Do not drive. The less exposure babies and infants have to cars, the less they will see their qualities as a usual and widespread component of our society. To view these attributes is normal is to regard a lifestyle of hate and force as optimum.

Slap waving children. Associate pain with the qualities of speed and size. A society must be built on truth, intelligence, morality, exactitude, care and calculation, resolution, mental agility.

Use armoured artificial intelligence exo-skeletons as primary transportation. The child desires the automobile to be a friend through no fault of its own, so we must turn the brain's mental search for light to our advantage by introducing it to objects which embrace but surpass the car -- emphasising, as we must, human qualities we want to select for such as judgement and observation. We must turn to robots if we are to find suitable role-models for our children.

Witness the glory of our civilisation in spite of these rotten foundations, and consider the heights to which we may rise made free of these shackles of speed and force. Give up your car, and surely we shall be on the high road to a new Utopia.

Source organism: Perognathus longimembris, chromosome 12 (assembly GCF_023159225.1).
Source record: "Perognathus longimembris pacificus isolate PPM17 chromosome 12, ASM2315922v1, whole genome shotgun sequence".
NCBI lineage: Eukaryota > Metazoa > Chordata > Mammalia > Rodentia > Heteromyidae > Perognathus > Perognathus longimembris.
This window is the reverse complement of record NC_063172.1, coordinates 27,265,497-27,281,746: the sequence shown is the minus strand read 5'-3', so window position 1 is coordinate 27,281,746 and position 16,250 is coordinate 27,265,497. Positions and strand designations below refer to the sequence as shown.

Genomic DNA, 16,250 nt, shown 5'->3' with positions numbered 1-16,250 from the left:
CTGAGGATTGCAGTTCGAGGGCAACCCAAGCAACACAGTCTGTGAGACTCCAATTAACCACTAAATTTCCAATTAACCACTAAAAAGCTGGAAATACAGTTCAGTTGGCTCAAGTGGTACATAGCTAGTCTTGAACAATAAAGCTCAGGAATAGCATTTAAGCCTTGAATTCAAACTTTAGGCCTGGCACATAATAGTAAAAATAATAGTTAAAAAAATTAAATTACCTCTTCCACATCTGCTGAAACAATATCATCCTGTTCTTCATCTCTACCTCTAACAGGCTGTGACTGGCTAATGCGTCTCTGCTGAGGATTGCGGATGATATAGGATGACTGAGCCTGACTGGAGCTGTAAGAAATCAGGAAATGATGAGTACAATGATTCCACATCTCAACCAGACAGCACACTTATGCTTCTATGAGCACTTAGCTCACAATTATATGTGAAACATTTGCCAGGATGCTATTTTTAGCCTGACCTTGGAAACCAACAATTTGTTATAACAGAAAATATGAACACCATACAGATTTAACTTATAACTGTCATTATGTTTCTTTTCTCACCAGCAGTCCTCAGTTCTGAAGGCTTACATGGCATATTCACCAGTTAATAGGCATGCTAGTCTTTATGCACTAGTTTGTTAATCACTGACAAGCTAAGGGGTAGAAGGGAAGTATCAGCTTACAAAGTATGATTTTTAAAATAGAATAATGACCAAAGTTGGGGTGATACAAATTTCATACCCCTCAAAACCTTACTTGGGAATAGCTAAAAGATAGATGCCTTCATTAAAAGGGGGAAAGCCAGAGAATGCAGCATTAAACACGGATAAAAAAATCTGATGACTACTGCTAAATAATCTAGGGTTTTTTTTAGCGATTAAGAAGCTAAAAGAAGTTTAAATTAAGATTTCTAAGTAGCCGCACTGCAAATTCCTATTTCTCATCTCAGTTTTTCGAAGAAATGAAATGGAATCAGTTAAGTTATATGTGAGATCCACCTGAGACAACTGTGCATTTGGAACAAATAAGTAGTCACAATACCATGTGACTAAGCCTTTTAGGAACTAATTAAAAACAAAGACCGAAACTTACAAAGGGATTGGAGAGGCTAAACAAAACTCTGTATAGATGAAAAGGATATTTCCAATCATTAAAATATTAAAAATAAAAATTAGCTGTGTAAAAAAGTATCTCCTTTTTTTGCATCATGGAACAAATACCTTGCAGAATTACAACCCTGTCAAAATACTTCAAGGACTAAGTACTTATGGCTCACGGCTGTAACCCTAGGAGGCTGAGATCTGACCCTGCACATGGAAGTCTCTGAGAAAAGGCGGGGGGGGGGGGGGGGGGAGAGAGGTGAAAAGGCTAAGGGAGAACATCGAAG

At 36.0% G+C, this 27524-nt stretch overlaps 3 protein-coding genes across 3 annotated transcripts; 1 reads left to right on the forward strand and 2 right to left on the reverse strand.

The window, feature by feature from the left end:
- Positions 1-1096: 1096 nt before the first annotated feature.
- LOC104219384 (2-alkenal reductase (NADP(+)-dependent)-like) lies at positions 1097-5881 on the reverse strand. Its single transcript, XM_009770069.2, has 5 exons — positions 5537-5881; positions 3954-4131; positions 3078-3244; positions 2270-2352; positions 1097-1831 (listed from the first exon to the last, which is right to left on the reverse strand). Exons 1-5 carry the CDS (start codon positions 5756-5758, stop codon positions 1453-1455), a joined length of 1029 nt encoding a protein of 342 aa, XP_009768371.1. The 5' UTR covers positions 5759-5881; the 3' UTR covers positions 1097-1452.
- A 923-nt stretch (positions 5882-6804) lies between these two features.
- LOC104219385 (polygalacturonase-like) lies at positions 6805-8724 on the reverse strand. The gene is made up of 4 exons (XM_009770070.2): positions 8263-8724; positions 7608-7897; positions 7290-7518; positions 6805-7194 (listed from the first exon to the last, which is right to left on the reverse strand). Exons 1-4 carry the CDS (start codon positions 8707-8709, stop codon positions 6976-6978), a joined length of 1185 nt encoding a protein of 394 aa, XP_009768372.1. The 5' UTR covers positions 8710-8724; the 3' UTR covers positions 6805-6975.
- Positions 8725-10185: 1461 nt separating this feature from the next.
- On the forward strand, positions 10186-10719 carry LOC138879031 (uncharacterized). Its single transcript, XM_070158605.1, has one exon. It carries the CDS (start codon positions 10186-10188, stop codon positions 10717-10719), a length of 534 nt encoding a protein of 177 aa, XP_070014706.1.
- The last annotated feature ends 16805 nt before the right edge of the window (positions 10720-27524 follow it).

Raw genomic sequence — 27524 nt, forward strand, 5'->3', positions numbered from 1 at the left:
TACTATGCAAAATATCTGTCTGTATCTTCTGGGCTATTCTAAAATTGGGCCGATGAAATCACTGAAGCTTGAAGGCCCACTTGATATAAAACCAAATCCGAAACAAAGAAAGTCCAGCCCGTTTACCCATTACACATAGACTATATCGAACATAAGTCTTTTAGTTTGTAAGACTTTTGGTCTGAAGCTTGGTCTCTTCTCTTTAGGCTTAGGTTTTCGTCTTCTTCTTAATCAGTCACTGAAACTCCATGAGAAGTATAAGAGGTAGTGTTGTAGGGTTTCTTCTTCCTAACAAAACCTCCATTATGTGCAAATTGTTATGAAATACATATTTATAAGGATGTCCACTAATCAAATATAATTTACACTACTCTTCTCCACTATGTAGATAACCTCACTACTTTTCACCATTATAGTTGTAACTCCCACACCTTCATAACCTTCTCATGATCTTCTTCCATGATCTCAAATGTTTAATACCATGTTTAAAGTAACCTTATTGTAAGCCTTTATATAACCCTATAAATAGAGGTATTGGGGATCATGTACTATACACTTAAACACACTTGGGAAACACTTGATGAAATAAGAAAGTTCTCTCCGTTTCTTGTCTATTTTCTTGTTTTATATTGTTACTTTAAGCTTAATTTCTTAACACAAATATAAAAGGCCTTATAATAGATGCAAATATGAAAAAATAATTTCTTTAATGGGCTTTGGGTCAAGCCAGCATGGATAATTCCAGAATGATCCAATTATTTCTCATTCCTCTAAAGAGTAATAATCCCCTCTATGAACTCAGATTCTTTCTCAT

Previously on upsideclown


Current clown:

18 December 2003. George writes: This List

Most recent ten:

15 December 2003. Jamie writes: Seven Songs
11 December 2003. Dan writes: Spinning Jenny
8 December 2003. Victor writes: Rock Opera
4 December 2003. Matt writes: The Mirrored Spheres of Patagonia
1 December 2003. George writes: Charm
27 November 2003. James writes: On Boxing
24 November 2003. Jamie writes: El Matador del Amor; Or, the Man who Killed Love
20 November 2003. Dan writes: Rights Management
17 November 2003. Victor writes: Walking on Yellow
13 November 2003. Matt writes: Disintermediation
(And alas we lost Neil, who last wrote Cockfosters)

Also by this clown:

4 December 2003. Matt writes: The Mirrored Spheres of Patagonia
13 November 2003. Matt writes: Disintermediation
23 October 2003. Matt writes: Topology
2 October 2003. Matt writes: Haunted
8 September 2003. Matt writes: The Gardener's Diary
21 August 2003. Matt writes: The Starling Variable
31 July 2003. Matt writes: Two stories
14 July 2003. Matt writes: What is real?
23 June 2003. Matt writes: Mapping and journeys